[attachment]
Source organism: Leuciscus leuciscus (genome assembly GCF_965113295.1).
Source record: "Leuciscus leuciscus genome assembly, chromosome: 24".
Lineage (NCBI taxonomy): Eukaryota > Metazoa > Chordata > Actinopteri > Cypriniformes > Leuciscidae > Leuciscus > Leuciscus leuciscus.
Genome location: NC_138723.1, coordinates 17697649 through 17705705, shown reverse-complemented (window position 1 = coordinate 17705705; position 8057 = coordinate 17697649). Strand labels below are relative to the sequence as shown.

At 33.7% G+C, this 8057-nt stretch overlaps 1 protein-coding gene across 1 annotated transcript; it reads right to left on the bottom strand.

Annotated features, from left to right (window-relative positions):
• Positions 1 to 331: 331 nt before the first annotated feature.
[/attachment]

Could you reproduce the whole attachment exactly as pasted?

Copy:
Source organism: Leuciscus leuciscus (genome assembly GCF_965113295.1).
Source record: "Leuciscus leuciscus genome assembly, chromosome: 24".
Lineage (NCBI taxonomy): Eukaryota > Metazoa > Chordata > Actinopteri > Cypriniformes > Leuciscidae > Leuciscus > Leuciscus leuciscus.
Genome location: NC_138723.1, coordinates 17697649 through 17705705, shown reverse-complemented (window position 1 = coordinate 17705705; position 8057 = coordinate 17697649). Strand labels below are relative to the sequence as shown.

At 33.7% G+C, this 8057-nt stretch overlaps 1 protein-coding gene across 1 annotated transcript; it reads right to left on the bottom strand.

Annotated features, from left to right (window-relative positions):
• Positions 1 to 331: 331 nt before the first annotated feature.